Australia lags behind the world as US announces new passenger refund rights

New laws in the US mean airlines must now automatically give cash refunds to passengers for cancelled and significantly delayed flights.

The new rules have been described as the biggest expansion of passenger rights in air travel’s history.

Under the new rules, airlines cannot decide for themselves how long a delayed flight is.

The US Department of Transport (DOT) says delays any longer than three hours on a domestic flight and six hours on an international flight will trigger the rights to a refund.

The airline can offer alternative transport or travel credits, but passengers have the right to refuse them for a full refund instead.

DOT will also require airlines to give cash refunds if your bags are lost and not delivered within 12 hours.

Lagging behind

Unfortunately, as many of us found during COVID lockdowns, Australia still lags behind much of the world when it comes to compensation for flight delays or cancellations. 

In the UK and Europe, legislation entitles passengers to monetary compensation, provided the delay or cancellation was not caused by an “extraordinary circumstance” such as bad weather, security risks or industrial action.

The Australian Competition and Consumer Commission (ACCC) says consumer guarantees cover basic rights for passengers and tourists, including the guarantee that services will be provided within a reasonable time after being delayed or cancelled.

However, as Qantas’s action showed, those refunds were often only offered as credits that were vastly in the airline’s favour. For example, passengers were only offered the most expensive flight options for their credits or limited flight opportunities. 

In fact, the ACCC’s own website says if a consumer must book a new flight with another airline because the airline they had originally booked with had no reasonable replacement flights, they may have a right to reimbursement from the original airline for the cost of that flight.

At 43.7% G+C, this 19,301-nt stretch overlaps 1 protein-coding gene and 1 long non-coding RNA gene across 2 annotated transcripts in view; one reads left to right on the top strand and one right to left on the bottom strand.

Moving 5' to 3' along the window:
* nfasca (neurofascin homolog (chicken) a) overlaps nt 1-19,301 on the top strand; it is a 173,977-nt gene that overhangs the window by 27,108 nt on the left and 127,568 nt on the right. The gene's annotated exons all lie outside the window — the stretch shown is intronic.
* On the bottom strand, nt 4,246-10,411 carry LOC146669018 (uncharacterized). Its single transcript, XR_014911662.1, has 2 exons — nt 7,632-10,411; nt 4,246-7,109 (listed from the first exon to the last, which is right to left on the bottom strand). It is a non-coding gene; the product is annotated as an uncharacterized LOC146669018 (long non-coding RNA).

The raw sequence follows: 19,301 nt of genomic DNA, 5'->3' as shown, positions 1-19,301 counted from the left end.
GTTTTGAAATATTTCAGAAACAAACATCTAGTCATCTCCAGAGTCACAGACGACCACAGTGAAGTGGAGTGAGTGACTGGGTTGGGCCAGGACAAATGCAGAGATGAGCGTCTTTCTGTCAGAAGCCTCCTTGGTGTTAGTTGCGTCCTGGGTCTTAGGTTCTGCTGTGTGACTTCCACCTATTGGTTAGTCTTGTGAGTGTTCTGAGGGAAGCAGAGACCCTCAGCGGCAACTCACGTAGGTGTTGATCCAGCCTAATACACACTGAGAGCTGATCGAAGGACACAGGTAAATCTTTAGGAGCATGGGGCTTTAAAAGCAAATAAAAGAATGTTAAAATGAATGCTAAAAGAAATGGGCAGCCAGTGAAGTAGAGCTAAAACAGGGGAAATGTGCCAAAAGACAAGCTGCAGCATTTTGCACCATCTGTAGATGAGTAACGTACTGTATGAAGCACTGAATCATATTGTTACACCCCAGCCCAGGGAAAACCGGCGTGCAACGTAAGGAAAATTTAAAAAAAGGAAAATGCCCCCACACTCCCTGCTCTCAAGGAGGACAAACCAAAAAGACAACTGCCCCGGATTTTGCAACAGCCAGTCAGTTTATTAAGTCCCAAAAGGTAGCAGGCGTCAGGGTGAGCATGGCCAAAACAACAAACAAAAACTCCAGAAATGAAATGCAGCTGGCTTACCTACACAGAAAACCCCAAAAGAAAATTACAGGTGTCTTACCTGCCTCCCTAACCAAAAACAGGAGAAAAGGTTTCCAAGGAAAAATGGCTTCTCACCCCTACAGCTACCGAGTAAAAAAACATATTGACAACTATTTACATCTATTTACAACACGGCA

ACCC ‘rules’

The key word there is ‘may’. 

The ACCC is also vague on what is a ‘reasonable time’, saying that’s up to the courts to decide. Yeah, because plenty of people with a flight to the Gold Coast have the ready money to take a massive airline like Qantas to court over a $500 return flight.

The ACCC makes it clear that the ‘conditions of carriage’ that you agree to when you buy a flight are the airline’s own policies and, while Australians have consumer guarantees, passengers are responsible for checking the terms and conditions of their flight.

The ACCC recommends booking a class of fare that offers better options if there is a delay or cancellation – not always available, and often expensive – and allowing extra time at the airport and between flight connections.

Not sure how turning up early at the airport is going to improve your chances of a refund, but there you go. 

Consumer law expert Dr James Gilchrist Stewart of RMIT’s graduate school of business and law told The Guardian the “fair and logical” UK and EU model could be adapted to Australia.

“In the EU and UK, [the regulations] seem to work for the consumer, but in Australia, they seem to work for the airline,” he said.

Have you had to fight for compensation after a delayed or cancelled flight? Why not share your experience in the comments section below?

Also read: How to be a better passenger, from a flight attendant

Jan Fisher
Jan Fisher
Accomplished journalist, feature writer and sub-editor with impressive knowledge of the retirement landscape, including retirement income, issues that affect Australians planning and living in retirement, and answering YLC members' Age Pension and Centrelink questions. She has also developed a passion for travel and lifestyle writing and is fast becoming a supermarket savings 'guru'.
- Our Partners -


- Advertisment -
- Advertisment -